A look at what’s steaming up the shelves this month.
It’s SUMMER! Okay, so I have a job and don’t get summers off, but I still look forward to the warmer months like I did when I was a kid. Everything is just…easier, you know? No lunches to pack, no homework to check, less stress about bedtimes and schedules (and clean laundry, if I’m being honest). It’s also a time when I give myself permission to slack off — a little — and spend the occasional afternoon reading. As I sort through a year’s worth of school projects, well-used supplies, and other detritus at the bottom of my kids’ backpacks, I’ll be looking forward to taking a break and tackling my TBR pile. Until next month, here are the books that are easing me into the halcyon days of June.
Ashley Winstead is one of those gifted writers who is equally talented at crafting a page-turning thriller (In My Dreams I Hold a Knife, The Last Housewife) as she is at creating charming, sexy romcoms (Fool Me Once). Her newest, The Boyfriend Candidate (Graydon House), delights with a hot politician hero, a shy school librarian, and a fake relationship.
When her boyfriend dumps her for being lousy in bed, librarian Alexis Stone is determined to turn her romantic life around. Following the adage “the only way to get over someone is to get under someone else,” she decides to have a one-night stand with a handsome stranger she meets in a hotel bar. Things take a detour when a lightning storm leads to a hotel fire — and some very public pictures of Alexis and her new friend, Logan Arthur, who happens to be running for governor.
With a media-driven scandal brewing, Logan’s political aspirations are about to be derailed, and Alexis’ job could be at risk, too. A fake relationship is the answer to both of their problems — at least until Election Day. Alexis, who isn’t used to being in the limelight, needs to summon the courage to get through this surreal experience unscathed. And Logan, who seems to have his professional life under control, needs to make peace with his personal demons. Along the way, sparks fly, and this unlikely duo finds out what they’re made of — together.
Alexis and Logan are a winning ticket, providing plenty of humor and appeal as they navigate their strange situation. Winstead knows how to turn up the heat gradually, making for a slow-burn, page-turning read.
Jenn McKinlay is another author adept at writing in more than one genre (see her multiple cozy-mystery series for proof), and she delivers the perfect beach read in Summer Reading (Berkley), which features a dyslexic chef and a sexy bookworm.
Passed over for a big promotion at the restaurant where she’s worked for years, Samantha Gale heads to her family’s cottage on Martha’s Vineyard to hang out with her 14-year-old half-brother, Tyler, while her father and stepmother take a European vacation. An unfortunate encounter on the ferry leads to her meeting Bennett Reynolds. He seems just about ideal except for the fact that he’s a reader. Sam is dyslexic and copes by watching cooking videos to learn recipes. She prefers movies to books and has discovered that guys who like to read never like her.
Ben isn’t merely a big fan of reading, though; he’s the island’s new interim library director. He took the job because he wanted to come to Martha’s Vineyard to locate his biological father, a man his famous-artist mother has refused to name. Since Sam is a local and knows everyone, she volunteers to help him in his search. There’s no denying the attraction between them, but since Ben’s job is temporary, and Sam will be job-hunting elsewhere when summer ends, they’re convinced it’s only a seasonal fling.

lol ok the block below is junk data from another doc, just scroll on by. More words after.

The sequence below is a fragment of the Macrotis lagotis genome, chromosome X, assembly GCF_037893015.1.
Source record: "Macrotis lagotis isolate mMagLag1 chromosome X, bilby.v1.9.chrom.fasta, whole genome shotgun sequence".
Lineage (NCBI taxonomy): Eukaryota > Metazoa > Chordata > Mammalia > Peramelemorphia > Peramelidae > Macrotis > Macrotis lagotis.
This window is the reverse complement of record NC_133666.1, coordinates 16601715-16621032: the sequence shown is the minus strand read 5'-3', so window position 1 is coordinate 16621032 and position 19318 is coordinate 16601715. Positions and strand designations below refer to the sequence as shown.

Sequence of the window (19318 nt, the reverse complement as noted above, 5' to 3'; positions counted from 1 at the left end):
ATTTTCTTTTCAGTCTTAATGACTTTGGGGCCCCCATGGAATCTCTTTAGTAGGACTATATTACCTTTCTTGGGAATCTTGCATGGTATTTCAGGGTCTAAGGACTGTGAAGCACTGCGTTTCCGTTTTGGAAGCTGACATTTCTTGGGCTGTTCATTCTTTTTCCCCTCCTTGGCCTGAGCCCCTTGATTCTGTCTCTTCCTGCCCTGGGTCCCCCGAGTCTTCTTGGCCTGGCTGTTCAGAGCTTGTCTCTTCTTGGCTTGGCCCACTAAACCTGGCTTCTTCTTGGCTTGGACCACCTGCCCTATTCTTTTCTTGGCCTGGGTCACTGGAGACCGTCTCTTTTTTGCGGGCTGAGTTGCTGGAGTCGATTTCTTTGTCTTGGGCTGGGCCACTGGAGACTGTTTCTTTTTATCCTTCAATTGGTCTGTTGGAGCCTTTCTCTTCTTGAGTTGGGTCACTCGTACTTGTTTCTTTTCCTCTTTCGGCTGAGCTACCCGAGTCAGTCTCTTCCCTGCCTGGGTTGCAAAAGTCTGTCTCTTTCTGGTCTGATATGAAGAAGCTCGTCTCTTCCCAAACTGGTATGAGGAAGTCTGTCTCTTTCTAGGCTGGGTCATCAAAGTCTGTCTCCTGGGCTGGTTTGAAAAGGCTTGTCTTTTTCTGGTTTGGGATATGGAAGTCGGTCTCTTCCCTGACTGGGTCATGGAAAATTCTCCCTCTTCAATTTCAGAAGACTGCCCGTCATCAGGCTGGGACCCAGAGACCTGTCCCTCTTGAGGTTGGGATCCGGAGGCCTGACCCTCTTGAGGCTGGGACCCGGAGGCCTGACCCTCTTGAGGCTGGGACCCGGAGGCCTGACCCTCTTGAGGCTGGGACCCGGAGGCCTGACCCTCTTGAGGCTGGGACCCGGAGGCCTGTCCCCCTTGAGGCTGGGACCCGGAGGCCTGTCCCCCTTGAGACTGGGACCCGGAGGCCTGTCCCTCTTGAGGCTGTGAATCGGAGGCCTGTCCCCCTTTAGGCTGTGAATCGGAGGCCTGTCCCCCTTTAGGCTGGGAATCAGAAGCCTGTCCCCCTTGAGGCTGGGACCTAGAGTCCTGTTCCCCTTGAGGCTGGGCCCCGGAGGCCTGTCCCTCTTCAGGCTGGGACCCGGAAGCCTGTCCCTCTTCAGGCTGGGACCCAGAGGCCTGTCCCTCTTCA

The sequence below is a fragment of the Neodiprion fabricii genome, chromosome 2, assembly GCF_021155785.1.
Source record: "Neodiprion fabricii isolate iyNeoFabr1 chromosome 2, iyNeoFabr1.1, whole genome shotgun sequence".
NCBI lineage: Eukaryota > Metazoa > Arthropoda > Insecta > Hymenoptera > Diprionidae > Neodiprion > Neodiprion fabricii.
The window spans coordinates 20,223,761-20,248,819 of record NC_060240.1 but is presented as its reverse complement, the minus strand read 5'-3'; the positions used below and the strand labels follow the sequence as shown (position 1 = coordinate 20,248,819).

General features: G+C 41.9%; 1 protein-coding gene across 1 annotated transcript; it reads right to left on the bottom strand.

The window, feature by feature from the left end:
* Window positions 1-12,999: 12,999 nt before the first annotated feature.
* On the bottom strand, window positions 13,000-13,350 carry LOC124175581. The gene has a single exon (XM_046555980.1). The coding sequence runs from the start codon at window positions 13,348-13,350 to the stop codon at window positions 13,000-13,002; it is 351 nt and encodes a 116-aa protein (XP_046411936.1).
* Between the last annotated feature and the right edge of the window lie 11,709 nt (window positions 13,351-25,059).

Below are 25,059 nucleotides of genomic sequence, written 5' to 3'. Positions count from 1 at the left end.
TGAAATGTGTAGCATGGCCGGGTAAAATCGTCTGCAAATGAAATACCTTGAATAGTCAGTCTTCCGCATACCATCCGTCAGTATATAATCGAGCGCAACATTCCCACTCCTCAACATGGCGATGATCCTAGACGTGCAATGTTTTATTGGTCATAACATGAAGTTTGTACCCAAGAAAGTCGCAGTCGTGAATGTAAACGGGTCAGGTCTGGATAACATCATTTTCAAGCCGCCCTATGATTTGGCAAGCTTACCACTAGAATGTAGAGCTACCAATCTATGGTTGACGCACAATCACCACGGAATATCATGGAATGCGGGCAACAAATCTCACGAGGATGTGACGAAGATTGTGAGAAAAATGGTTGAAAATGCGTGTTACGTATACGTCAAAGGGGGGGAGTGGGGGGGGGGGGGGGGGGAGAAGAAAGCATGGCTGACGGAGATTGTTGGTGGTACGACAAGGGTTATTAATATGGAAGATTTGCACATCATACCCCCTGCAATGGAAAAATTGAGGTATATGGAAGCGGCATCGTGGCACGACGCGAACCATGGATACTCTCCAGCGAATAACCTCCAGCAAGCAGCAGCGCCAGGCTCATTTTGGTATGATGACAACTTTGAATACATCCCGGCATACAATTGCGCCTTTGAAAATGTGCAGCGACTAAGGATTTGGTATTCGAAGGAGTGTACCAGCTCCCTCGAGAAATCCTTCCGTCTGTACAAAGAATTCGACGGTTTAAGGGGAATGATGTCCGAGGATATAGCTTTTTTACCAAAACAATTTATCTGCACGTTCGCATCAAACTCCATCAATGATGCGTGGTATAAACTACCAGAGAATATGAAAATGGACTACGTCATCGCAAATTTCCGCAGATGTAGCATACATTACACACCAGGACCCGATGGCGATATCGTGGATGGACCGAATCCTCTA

McKinlay has a knack for crafting realistic and relatable characters, and Sam and Ben are lovely together as they figure out who they are. The relationship between Sam and her half-brother is almost as delightful, and the supporting cast adds color and depth to this warmhearted tale.
Attention, Emily Henry fans: If you’ve already torn through Happy Place and are wondering what to read next, get your hands on debut author Sarah Adler’s Mrs. Nash’s Ashes (Berkley). This wonderfully wacky tale centers on a young woman determined to reunite her (deceased) elderly best friend with the love of her life, even if it means sharing a car with a dour and difficult writer headed for a rendezvous with his own friend (with benefits).
Millicent Watts-Cohen is a former child star turned historical film and TV consultant, and she’s traveling from Washington, DC, to Key West with three tablespoons of her dear friend Mrs. Nash’s ashes in her backpack. Her goal is to bring the remains to Elsie — the woman Mrs. Nash fell in love with during World War II — and hopefully rekindle her own belief that real love can last a lifetime. Unfortunately, a computer glitch leaves Millie stranded in the airport, so an acquaintance of her awful ex comes to her rescue, albeit reluctantly.
Hollis Hollenbeck is also Florida-bound, but for a different reason. He’s an author suffering a pretty serious case of writer’s block, and his “cure” is a week of sex with a very willing companion. With all flights canceled, his only option is to drive to Key West, and after a lot of awkwardness and debate, Millie ends up tagging along. The ensuing road trip is the stuff of comedy gold, with Millie and Hollis battling over everything from the playlist to the existence of true love as he increasingly becomes invested in her mission.
Adler makes a big splash in this heartfelt grumpy/sunshine tale, making it one of my favorite reads of 2023 so far.
Kristina Wright lives in Virginia with her husband, their two sons, two Goldendoodles, a ginger cat, and a green parrot. She’s a regular contributor at BookBub and a lifelong fan of romance fiction. Find her on Twitter at @kristinawright or on Bookshop, where she features her book recommendations.